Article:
As it stands, Azure is the closest threat to AWS’ dominance and this heated competition has resulted in a price war. This is often indicative that the technology has matured to a point where competitors are now offering similar advantages. Thus, price is now being used as a differentiator. Just recently, Microsoft cut the price on Azure Virtual Machines by as much as 61 percent.
Why Microsoft stands a chance
As things stand, Microsoft still has to play catch up to AWS. It must continue to leverage existing relationships with enterprises and encourage clients to shift to the cloud. Offering Azure Stack to companies that are exploring a hybrid cloud setup is a positive step towards encouraging the shift as some organizations intend to retain part of their infrastructure on-premises.
Microsoft also needs to embrace and promote interoperability. Azure allows Linux distributions and other platforms to run on its virtual machines. However, perhaps in a move that avoids cannibalizing Windows and the .Net Framewok, Microsoft appears timid in promoting this. The general impression that Microsoft remains exclusive to its own platforms and software still lingers.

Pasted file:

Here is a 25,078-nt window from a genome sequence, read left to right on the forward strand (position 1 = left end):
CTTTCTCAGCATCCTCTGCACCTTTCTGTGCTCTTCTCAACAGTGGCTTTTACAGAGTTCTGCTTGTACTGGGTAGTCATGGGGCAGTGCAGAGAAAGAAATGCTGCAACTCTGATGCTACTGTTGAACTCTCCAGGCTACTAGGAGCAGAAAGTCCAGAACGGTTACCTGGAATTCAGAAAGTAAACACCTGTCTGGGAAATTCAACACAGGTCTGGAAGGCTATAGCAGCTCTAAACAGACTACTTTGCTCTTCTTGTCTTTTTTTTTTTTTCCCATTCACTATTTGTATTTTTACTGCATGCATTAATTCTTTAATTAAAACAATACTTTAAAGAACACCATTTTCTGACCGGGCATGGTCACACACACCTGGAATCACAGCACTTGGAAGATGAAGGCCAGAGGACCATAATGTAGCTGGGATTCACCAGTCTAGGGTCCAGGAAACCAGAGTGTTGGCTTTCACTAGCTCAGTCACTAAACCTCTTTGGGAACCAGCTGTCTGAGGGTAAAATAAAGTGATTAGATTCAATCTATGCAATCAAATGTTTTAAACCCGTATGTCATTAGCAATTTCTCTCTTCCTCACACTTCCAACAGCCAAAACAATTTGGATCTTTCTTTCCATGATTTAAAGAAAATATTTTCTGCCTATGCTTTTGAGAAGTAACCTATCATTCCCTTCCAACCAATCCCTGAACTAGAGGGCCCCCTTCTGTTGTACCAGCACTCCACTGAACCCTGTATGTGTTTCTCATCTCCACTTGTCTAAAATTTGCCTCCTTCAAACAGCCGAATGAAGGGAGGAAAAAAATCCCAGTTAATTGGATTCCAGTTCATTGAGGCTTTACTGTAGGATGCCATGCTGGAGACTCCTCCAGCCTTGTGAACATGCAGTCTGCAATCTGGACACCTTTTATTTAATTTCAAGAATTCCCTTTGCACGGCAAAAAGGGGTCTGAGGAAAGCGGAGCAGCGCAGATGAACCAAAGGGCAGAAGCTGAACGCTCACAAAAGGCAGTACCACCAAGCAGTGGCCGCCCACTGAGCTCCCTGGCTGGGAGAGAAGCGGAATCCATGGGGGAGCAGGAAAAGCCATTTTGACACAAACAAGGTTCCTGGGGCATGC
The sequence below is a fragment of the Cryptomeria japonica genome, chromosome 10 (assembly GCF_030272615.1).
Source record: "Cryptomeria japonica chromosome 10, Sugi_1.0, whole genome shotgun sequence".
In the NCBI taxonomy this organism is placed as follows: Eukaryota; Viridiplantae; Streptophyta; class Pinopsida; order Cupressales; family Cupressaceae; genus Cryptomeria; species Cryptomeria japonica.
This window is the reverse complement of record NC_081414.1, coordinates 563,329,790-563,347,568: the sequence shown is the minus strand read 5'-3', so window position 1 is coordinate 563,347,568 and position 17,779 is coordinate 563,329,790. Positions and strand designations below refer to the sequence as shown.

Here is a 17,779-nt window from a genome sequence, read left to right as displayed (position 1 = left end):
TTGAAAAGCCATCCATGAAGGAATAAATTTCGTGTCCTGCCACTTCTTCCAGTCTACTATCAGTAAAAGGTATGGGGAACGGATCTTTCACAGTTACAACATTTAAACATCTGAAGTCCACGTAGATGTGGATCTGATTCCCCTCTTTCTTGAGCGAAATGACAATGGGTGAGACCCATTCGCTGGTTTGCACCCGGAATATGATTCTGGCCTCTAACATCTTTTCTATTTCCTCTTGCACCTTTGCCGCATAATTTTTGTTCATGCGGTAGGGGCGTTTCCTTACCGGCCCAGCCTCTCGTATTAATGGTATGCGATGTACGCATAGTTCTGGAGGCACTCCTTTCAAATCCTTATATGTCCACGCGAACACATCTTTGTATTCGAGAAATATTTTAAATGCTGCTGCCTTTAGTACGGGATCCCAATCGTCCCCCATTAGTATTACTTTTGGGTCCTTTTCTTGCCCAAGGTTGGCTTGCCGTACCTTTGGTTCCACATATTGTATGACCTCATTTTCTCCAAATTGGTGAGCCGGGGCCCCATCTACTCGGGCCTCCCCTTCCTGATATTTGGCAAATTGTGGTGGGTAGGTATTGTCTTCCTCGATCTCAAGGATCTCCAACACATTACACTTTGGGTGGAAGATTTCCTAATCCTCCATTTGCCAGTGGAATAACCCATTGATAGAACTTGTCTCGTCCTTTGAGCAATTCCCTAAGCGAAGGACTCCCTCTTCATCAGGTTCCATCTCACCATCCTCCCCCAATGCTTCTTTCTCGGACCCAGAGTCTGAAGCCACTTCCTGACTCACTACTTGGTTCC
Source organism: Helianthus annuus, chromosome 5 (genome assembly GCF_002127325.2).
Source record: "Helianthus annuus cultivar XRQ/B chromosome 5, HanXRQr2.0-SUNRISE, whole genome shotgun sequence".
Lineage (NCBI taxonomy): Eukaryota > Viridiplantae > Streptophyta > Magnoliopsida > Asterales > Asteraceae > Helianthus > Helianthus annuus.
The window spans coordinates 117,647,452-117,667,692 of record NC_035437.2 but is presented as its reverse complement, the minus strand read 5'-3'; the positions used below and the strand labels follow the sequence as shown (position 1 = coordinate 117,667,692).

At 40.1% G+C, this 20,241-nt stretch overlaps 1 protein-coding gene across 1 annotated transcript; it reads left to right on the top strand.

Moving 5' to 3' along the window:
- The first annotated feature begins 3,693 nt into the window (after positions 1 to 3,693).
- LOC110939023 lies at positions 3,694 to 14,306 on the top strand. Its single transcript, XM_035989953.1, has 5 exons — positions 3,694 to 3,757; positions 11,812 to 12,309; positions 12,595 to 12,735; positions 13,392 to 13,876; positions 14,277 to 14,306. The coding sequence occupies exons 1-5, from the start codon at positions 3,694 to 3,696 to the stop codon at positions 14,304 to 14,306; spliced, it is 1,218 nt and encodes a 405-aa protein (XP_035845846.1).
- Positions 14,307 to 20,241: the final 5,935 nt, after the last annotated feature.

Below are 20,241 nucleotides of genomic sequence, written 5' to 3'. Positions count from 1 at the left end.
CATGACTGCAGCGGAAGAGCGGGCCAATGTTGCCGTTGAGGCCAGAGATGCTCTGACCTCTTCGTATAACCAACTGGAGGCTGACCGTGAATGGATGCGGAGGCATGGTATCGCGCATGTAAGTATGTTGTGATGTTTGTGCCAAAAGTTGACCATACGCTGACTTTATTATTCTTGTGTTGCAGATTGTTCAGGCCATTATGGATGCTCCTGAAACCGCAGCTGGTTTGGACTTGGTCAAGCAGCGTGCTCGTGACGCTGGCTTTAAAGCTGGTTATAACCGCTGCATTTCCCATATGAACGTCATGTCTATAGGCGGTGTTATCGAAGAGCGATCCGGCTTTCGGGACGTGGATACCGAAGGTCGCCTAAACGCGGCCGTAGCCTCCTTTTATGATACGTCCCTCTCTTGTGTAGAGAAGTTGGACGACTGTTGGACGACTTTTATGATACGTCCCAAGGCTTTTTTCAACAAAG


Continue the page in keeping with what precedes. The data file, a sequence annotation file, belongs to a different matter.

Another question with the battle for cloud dominance comes down to what features cloud service providers give to the client.
“For example CloudShare is tailored for Development & Testing, whereas Azure and AWS are built for Production. In CloudShare you can snapshot multi-machine environments and maintain network and memory state where you last left it, whereas in Azure and AWS you can snapshot the disk of individual machines, but you will have to manually reconfigure your environments if you ever revert,” says an article on CloudShare’s blog.
As the internet of things expands, demand for cloud resources are also expected to spike. Investments are required to for more data centers to cope with the rising demand. To do this, Microsoft may have to be willing to sacrifice some profitability and decreased margins -- something that Amazon had been willing to forgo to build its assets.
This article is published as part of the IDG Contributor Network. Want to Join?